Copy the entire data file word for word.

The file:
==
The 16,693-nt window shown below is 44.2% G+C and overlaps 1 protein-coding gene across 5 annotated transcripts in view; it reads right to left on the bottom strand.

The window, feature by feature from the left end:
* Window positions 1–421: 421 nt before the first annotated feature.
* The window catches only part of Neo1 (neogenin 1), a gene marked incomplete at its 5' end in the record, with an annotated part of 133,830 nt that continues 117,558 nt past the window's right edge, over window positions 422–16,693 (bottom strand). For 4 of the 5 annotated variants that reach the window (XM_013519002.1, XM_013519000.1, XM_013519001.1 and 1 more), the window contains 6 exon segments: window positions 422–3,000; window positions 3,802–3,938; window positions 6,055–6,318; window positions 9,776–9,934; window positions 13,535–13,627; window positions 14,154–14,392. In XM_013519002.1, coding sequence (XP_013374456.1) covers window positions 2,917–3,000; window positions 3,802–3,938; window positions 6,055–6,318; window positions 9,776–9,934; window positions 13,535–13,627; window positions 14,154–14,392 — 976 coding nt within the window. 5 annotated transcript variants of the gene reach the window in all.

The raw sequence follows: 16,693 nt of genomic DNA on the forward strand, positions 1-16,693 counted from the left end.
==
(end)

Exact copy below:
The 16,693-nt window shown below is 44.2% G+C and overlaps 1 protein-coding gene across 5 annotated transcripts in view; it reads right to left on the bottom strand.

The window, feature by feature from the left end:
* Window positions 1–421: 421 nt before the first annotated feature.
* The window catches only part of Neo1 (neogenin 1), a gene marked incomplete at its 5' end in the record, with an annotated part of 133,830 nt that continues 117,558 nt past the window's right edge, over window positions 422–16,693 (bottom strand). For 4 of the 5 annotated variants that reach the window (XM_013519002.1, XM_013519000.1, XM_013519001.1 and 1 more), the window contains 6 exon segments: window positions 422–3,000; window positions 3,802–3,938; window positions 6,055–6,318; window positions 9,776–9,934; window positions 13,535–13,627; window positions 14,154–14,392. In XM_013519002.1, coding sequence (XP_013374456.1) covers window positions 2,917–3,000; window positions 3,802–3,938; window positions 6,055–6,318; window positions 9,776–9,934; window positions 13,535–13,627; window positions 14,154–14,392 — 976 coding nt within the window. 5 annotated transcript variants of the gene reach the window in all.

The raw sequence follows: 16,693 nt of genomic DNA on the forward strand, positions 1-16,693 counted from the left end.